The Puritans: radical change to English Protestantism
English Puritans: renowned for preaching the Word of God and remembered for purifying the worship of God.
But were their movements too radical for a time and region where religion was heavily legislated and bound by tradition?
In the fourth of The Christian Institute’s Autumn Lecture series on the English Reformation, Revd Dr Andrew Cinnamond discussed what can be learnt from the men who transformed our understanding of personal and corporate worship.
In 1558 Elizabeth I became Queen, inheriting a nation suffering from religious confusion following Henry VIII’s protestant reforms and Mary I’s return to Roman Catholicism.
In an attempt to reaffirm Protestantism in the nation, and also keep the peace, Elizabeth devised a new religious settlement for the Church of England.
The English Prayer Book was used once again, containing both Protestant and Catholic elements.
It wasn’t long before the Puritans – what Revd Cinnamond referred to as ‘the godly remnant of Protestantism’ – published in 1572 ‘An Admonition to Parliament’, stressing that the church had fallen into a state of decay and emptiness.
In 1576, Archbishop of Canterbury, Edmund Grindal, wrote a bold letter to the Queen rejecting her demands for the number of Christian ministers to be limited to just three or four preachers per shire.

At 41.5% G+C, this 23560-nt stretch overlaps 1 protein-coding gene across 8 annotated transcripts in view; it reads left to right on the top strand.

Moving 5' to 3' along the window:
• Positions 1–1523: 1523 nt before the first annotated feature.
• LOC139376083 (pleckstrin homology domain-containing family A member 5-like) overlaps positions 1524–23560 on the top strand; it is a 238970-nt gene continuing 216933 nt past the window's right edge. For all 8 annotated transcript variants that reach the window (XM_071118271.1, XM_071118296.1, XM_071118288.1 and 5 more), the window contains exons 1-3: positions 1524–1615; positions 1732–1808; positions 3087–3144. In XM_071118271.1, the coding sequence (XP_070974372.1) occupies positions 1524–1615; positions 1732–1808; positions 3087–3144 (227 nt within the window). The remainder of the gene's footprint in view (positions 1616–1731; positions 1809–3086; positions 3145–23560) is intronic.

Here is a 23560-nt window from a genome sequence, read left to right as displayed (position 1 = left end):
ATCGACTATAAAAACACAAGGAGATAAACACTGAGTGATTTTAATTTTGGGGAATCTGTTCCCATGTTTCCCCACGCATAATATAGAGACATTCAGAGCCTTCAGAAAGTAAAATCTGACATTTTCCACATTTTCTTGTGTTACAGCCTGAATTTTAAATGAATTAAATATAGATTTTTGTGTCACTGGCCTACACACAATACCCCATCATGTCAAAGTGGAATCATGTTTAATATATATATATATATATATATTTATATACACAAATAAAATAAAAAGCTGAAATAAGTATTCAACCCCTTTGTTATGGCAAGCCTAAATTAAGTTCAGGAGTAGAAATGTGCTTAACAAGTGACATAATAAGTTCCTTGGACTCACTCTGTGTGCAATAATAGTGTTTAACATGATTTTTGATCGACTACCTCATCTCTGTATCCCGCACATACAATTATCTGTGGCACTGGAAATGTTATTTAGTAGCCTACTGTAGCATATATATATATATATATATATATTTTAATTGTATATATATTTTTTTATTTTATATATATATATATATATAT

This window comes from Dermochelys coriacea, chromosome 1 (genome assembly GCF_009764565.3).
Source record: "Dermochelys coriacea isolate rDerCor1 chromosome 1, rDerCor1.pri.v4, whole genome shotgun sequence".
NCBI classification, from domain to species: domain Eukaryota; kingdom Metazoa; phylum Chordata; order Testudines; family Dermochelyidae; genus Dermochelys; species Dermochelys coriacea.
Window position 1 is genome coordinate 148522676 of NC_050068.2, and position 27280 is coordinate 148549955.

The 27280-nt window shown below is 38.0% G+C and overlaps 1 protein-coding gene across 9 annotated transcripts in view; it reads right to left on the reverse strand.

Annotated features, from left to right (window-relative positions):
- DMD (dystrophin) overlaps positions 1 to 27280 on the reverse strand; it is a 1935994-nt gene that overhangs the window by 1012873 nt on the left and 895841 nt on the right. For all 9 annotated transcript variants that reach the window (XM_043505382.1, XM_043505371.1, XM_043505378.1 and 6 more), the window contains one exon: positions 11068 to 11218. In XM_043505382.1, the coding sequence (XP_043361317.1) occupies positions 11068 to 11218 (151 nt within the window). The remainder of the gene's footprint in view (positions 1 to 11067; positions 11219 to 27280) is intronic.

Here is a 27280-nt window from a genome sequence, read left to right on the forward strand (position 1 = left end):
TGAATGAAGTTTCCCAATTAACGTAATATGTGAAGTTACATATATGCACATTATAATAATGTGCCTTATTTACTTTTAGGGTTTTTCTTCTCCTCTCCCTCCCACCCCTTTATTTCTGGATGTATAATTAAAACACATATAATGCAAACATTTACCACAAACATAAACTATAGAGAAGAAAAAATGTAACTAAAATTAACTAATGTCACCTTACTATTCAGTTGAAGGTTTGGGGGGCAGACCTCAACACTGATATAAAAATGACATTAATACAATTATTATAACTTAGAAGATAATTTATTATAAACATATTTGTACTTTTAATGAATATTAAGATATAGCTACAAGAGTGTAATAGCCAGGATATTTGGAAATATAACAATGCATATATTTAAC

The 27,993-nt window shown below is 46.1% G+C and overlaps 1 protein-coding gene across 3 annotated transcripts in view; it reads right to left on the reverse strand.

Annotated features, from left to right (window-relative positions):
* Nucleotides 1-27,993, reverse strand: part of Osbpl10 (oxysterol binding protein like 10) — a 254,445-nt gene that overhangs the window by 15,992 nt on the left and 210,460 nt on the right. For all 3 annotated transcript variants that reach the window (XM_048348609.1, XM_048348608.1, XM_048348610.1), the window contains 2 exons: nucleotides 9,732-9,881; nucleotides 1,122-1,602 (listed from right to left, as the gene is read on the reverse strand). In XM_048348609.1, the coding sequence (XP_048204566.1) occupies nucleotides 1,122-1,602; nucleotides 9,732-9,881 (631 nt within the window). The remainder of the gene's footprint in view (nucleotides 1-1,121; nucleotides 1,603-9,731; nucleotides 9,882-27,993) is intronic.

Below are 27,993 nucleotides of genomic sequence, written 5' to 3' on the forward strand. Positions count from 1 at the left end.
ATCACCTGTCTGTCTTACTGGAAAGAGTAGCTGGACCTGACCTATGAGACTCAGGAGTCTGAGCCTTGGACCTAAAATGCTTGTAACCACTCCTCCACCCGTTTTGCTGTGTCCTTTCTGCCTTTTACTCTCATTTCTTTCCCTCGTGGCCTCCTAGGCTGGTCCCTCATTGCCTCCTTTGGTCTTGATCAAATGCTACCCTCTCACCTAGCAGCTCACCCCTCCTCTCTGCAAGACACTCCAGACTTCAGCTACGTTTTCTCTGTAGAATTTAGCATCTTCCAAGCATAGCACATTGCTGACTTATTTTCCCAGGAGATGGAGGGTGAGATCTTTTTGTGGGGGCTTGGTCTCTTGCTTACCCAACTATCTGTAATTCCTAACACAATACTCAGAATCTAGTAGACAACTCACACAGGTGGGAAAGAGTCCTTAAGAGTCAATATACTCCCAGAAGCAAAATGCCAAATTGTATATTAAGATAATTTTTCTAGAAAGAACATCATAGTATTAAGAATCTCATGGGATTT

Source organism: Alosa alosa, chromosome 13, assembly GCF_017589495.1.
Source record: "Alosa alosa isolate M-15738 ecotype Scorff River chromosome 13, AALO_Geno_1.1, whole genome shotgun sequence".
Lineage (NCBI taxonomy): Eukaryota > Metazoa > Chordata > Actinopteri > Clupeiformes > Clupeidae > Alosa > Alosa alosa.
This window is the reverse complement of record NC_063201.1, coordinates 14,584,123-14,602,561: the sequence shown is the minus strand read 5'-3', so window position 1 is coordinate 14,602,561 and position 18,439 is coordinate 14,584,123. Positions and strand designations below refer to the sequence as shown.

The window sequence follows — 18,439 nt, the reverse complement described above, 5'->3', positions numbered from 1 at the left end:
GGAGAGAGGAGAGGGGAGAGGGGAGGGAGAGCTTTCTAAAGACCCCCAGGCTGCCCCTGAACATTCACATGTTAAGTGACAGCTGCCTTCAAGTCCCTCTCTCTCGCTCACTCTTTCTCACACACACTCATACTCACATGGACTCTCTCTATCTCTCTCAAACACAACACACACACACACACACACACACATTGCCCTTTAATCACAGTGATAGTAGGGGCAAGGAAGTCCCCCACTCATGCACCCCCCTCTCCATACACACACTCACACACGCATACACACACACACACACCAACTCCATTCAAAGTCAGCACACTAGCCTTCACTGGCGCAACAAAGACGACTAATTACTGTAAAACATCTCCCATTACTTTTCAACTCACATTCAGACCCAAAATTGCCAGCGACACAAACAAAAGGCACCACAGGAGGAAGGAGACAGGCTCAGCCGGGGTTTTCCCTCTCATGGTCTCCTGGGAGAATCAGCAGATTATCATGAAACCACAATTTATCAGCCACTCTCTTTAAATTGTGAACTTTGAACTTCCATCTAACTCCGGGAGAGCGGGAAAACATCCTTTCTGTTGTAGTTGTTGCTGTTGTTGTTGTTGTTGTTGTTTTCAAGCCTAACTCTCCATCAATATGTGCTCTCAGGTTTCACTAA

Fearful of the threat that more preaching could bring to her stable nation, Elizabeth had Grindal suspended from his office.
The Puritans set out to fully reform the church, without the approval of the Queen, encouraging many men to preach the Word of God and to live bold and radical lives.
Baptism was no longer about the blessing of infants with the sign of a cross. Worship and prayer lost its emphasis on pre-written liturgies and homilies, and instead, the role of Holy Spirit was heavily prioritised.
They believed in the correct expository preaching of the Word of God by able clergy who lived honest lives, and who had been elected to position by their congregations – not appointed by bishops.
Puritan preaching came to change the church we have today.
They pushed for the exercise of church discipline and the accountability of the saints, stressing that a church without discipline was hardly a church at all.
They resisted extra-biblical church traditions, such as church clergy dress and some even opposed The Book of Common Prayer.
Revd Andrew Cinnamond said: “Puritan preaching came to change the church we have today”.
But what can we learn from the Puritans?
Whilst some Puritans abandoned a loving attitude towards those who disagreed with them, their heartfelt devotion for the reading, hearing and preaching of God’s Word remains inspiring.
They pushed further than a religiously confused culture and context could handle, which Revd Cinnamond argued was ‘too radical’ for the time, yet they also advocated a wholehearted love for Christ in public as well as private life.
Revd Andrew Cinnamond
Revd Dr Andrew Cinnamond is a team vicar in the Cotswolds. He has a PhD in Elizabethan Church History and is the author of ‘What Matters in Reforming the Church?’